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PBDEs in Diet: Meat Fat a Leading Source

Posted Sep 30 2009 9:00pm

PBDEs in Diet: Meat Fat a Leading Source

Formal Correction: This article has been formally corrected to address the following errors.

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Naomi Lubick

Naomi Lubick is a freelance science writer based in Zürich, Switzerland, and Folsom, California. She has written forEnvironmental Science & Technology,Nature, andEarth

Citation: Lubick N 2009. PBDEs in Diet: Meat Fat a Leading Source. Environ Health Perspect 117:A455-A455. doi:10.1289/ehp.117a455b

Although researchers have long known polybrominated diphenyl ethers (PBDEs) appear in foods such as beef, chicken, fish, and milk, the results of a new study are the first to link blood levels of prevalent PBDEs with food intake over a wide population[ EHP 117:1520–1525; Fraser et al.]. Researchers from the Boston University School of Public Health examined data from the 2003–2004 National Health and Nutrition Examination Survey (NHANES) and found that people who reported eating the most poultry and beef had higher average serum PBDE levels than people who ate lower amounts of these meats.

PBDEs are used as flame retardants for electronics, fabrics, packing materials, and other products. Some of the formulations that trigger the most concern—for example, penta‐BDE, which contains BDE‐28, ‐47, ‐99, ‐100, and ‐153—are no longer produced in Europe and the United States, but persistent PBDEs remain in such items as older electronics and upholstered furniture, and often turn up in household dust. Past surveys have found high levels of these compounds in human tissues. Fat‐soluble and persistent, PBDEs cause numerous adverse health effects in experimental animals and are suspected endocrine disruptors in humans.

The study included NHANES participants for whom there were serum measurements of up to 10 PBDE congeners as well as information on what the participants had eaten the day before the interview and their usual diet over the past year. The researchers compared the diet survey information with the results of the blood sample analyses, which had revealed detectable levels of five PBDE congeners in more than 60% of the study population.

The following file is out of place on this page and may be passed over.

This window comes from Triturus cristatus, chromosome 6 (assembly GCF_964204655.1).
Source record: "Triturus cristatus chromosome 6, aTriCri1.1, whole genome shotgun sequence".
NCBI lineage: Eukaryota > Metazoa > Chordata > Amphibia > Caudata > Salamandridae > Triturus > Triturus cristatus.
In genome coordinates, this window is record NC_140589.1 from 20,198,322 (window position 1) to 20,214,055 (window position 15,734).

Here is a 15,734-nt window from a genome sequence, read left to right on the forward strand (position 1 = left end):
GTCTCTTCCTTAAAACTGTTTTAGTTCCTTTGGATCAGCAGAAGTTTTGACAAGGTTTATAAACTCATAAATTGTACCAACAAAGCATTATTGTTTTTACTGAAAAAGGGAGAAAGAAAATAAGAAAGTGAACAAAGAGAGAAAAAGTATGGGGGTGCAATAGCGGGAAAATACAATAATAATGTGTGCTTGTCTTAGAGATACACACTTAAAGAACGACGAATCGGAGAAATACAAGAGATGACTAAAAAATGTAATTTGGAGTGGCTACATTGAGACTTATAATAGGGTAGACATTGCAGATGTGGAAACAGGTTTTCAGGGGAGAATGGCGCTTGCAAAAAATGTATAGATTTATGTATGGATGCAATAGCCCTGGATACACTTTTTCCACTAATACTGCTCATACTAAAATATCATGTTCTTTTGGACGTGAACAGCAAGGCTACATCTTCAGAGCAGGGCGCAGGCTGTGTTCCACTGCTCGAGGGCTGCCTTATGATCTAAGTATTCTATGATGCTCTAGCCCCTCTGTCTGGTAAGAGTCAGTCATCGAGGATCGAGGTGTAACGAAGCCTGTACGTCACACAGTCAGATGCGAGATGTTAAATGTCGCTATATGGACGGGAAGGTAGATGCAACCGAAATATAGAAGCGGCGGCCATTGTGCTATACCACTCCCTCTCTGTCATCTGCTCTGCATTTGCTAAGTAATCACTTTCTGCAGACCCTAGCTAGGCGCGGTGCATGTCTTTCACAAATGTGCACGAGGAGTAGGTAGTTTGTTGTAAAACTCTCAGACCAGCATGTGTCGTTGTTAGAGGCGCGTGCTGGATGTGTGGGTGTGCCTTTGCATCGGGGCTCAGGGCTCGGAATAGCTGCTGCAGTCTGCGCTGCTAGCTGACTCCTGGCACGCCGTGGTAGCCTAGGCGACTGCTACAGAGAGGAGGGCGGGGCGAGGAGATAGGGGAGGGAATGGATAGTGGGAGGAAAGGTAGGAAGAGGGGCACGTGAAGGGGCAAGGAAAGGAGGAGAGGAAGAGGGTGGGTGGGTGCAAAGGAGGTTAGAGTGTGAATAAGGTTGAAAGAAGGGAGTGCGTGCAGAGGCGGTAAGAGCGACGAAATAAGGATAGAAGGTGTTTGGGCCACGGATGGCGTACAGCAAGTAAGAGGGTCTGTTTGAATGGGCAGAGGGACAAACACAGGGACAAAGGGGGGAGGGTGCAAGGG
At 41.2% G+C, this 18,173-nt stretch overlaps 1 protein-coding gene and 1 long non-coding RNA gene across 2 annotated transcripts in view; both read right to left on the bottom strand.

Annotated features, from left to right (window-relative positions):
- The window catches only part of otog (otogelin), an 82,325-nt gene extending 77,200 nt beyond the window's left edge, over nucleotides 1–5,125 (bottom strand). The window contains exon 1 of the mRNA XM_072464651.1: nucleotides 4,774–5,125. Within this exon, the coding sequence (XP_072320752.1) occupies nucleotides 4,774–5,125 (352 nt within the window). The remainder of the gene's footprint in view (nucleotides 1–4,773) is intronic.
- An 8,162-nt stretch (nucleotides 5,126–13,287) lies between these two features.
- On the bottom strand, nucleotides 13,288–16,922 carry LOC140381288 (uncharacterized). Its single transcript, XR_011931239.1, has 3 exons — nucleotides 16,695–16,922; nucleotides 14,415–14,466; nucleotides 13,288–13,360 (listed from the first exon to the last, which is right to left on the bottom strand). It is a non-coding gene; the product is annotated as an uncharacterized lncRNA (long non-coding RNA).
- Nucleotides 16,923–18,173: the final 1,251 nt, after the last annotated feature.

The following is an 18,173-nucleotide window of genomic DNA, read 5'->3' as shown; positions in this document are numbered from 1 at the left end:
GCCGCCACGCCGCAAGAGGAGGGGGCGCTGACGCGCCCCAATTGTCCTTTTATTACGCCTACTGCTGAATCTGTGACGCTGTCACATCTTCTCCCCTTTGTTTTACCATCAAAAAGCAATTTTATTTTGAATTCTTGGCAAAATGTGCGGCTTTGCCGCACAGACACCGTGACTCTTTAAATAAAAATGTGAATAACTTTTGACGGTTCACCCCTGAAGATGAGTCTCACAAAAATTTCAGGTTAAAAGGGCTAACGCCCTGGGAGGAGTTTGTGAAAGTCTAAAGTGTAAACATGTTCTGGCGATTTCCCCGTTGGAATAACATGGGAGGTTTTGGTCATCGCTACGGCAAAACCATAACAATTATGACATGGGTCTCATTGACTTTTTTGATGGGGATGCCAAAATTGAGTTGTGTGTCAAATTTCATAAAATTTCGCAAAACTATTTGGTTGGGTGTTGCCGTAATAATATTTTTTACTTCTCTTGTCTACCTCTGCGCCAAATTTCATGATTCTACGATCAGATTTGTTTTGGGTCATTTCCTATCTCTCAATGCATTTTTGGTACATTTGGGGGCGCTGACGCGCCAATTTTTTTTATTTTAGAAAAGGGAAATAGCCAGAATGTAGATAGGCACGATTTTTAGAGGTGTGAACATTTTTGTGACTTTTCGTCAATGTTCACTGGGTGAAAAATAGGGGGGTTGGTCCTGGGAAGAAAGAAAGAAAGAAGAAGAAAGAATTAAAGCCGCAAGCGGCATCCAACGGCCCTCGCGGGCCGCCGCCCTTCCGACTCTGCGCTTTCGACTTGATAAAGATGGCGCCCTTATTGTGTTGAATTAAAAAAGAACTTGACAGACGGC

The researchers found that, overall, vegetarians had serum PBDE concentrations approximately 25% lower than those of omnivores. The people most likely to have the highest total PBDE concentrations were young and male. Levels of all five congeners were significantly associated with high poultry fat intake. All five congeners also were associated with high intake of red meat fat, with statistically significant associations for BDE‐100, BDE‐153, and total serum PBDEs. However, the team found no significant associations between serum PBDE concentrations and high dairy or fish consumption—even though these foods also contain measurable levels of PBDEs. The authors hypothesize that although both farmed and wild fish can contain high levels of PBDEs, Americans may not consume enough fish to make this a significant source of exposure.

Next steps should include measuring food intake against BDE‐209, which is not yet included in NHANES data, and direct comparisons with exposure via dust. The authors write that researchers will also have to watch for shifts in humans’ exposure—old products will remain as reservoirs for further exposure even as manufacturers move toward alternative flame retardants, which themselves may have unexpected toxic effects.

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